How Easy is It to Lose Child Custody in Malaysia?


We all want to live with someone that we love for the rest of our lives. Although there are some couples that get to live happily ever after, there are some that, well, do not end well.

In those cases, a divorce would be in order. That being said, if you were to file for divorce and you happen to have children together, only one parent will be able to get their custody, unless the case is settled where both parties have an amicable agreement of the custody of their child.

A family attorney may be required in this case so that they will be able to give you the best-case scenario. But, how easy is it to lose child custody in Malaysia?

If You Are a Father and Your Kid is Below 7 Years of Age

Malaysian courts will most likely grant the custody of a couple’s children to the mother, especially if the child is below 7 years old. That is because children below that age are quite dependent on their mothers by nature. This is still true despite the father being capable of caring for the child.

However, it is important to note that although some courts do not deem this as a requirement any longer, there is still a huge chance that the mother will be granted sole custody of the children, especially if no amicable agreement was made between both parties.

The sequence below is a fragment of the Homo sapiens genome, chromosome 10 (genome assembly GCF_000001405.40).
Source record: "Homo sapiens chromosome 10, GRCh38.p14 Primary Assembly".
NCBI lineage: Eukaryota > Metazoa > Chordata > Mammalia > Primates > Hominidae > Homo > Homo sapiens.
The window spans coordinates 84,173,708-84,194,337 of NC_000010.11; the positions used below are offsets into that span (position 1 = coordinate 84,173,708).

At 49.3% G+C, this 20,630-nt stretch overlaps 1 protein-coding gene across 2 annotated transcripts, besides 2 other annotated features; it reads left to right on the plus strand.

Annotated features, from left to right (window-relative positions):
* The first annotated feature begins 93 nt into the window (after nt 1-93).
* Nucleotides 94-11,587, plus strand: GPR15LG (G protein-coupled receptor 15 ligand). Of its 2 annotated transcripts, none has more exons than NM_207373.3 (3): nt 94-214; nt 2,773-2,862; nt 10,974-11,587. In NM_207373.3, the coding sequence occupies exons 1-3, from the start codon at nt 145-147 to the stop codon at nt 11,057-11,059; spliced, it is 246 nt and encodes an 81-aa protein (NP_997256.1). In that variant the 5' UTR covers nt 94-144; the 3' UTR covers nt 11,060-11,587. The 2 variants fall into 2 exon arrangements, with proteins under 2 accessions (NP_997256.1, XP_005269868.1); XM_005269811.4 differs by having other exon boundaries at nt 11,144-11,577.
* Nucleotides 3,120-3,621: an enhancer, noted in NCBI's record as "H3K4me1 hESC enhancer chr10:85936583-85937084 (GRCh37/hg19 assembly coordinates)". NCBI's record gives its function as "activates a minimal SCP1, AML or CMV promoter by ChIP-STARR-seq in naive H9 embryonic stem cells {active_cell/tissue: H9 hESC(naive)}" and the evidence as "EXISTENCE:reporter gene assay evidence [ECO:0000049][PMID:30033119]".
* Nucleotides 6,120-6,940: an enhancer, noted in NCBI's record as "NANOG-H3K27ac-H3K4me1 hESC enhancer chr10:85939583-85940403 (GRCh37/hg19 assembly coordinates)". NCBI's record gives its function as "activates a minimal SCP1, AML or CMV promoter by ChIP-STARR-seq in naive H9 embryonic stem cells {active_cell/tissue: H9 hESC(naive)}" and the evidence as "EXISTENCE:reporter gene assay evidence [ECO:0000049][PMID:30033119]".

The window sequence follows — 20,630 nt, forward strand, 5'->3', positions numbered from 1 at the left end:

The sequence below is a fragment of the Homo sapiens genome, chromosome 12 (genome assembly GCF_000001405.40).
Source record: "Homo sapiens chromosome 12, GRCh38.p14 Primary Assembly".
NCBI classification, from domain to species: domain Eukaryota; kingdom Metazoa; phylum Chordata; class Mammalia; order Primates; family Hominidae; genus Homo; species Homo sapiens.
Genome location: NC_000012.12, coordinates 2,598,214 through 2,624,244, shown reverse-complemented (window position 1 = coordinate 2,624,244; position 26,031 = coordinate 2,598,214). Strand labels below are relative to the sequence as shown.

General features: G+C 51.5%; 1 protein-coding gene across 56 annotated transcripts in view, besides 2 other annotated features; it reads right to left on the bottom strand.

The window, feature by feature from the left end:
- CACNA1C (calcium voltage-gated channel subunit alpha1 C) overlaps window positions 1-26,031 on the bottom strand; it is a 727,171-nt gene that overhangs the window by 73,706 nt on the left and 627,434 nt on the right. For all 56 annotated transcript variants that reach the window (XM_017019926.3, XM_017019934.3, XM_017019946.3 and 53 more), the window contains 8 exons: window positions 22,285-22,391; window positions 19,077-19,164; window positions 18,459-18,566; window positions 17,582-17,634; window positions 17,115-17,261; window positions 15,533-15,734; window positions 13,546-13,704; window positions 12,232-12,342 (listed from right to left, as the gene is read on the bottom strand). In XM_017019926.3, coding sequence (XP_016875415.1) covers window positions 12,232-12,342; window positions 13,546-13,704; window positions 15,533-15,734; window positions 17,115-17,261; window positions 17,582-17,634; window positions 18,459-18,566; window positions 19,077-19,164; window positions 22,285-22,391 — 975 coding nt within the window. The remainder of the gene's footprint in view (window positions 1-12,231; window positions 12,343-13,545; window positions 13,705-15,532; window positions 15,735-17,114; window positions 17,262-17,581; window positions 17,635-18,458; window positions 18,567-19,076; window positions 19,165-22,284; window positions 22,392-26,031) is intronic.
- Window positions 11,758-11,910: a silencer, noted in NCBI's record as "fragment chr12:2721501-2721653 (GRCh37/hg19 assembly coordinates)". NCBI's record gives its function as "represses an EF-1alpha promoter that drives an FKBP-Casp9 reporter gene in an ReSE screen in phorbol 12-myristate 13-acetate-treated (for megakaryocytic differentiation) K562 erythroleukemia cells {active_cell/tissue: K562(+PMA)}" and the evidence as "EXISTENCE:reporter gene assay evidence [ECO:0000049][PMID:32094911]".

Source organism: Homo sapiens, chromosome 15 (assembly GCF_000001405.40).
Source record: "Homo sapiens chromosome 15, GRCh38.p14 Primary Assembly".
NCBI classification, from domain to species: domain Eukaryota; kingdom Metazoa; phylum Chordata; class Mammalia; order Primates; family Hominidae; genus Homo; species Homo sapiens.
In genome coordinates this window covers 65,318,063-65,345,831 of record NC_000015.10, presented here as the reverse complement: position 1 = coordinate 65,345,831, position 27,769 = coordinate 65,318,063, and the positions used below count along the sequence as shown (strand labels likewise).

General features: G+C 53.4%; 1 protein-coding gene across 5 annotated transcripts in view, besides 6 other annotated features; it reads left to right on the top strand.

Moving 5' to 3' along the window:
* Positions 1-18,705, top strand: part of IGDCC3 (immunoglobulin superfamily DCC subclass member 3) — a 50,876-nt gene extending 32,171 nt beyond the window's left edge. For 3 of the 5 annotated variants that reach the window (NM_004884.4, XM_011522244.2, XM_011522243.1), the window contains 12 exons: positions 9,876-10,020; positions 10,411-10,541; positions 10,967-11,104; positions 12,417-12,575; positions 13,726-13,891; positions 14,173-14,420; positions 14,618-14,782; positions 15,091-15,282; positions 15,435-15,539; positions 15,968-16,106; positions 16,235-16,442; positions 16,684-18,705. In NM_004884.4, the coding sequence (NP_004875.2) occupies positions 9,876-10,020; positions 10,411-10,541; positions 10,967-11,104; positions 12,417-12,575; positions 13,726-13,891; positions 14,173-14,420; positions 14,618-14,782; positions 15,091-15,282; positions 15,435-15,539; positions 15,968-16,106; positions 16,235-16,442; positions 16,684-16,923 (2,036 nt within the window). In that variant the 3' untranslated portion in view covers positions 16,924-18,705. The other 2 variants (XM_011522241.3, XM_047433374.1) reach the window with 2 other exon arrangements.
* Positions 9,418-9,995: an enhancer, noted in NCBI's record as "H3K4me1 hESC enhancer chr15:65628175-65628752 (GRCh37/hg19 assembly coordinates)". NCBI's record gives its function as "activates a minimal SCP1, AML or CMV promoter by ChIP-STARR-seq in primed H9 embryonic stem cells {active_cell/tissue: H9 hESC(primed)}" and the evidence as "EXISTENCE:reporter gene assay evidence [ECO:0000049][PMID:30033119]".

If the Child is Converted to Islam

Malaysia practices Islamic faith and they choose that as their predominant religion in the country. However, there are some people that practice different religions, which is why laws governing marriage differ depending on the religion you are practicing.

If both of the spouses are practicing the Islamic faith, then they are bound by Syariah Law. If both are non-Muslims, then they will be governed by Civil Law. That being said, there were high-profile cases before where dads would secretly convert their kids to Islam (assuming that their wives are practicing other religions). That means that the custody was given to them based on Syariah Law.

Of course, these mothers would not allow this to happen, so they want to fight back. After granting full custody of the children, the father refused to give their daughter back, which prompted the police to arrest him.

There was one problem, which law will they follow? The Syariah Law or the Civil Law? That is actually very interesting indeed.

If the Child is Able to Express Their Preference

If the child is at least 8 years old and above, both the Syariah Law and the Civil Law mandates that the child choose where they want to go. Although this is considered practical since there will be no long legal battles regarding child custody, psychologists argue that this event would put too much strain on the child- forcing them to choose either of their parents.

This has been a long debate, but you just have to consider whether you want to be practical or you want to think about the welfare of the child.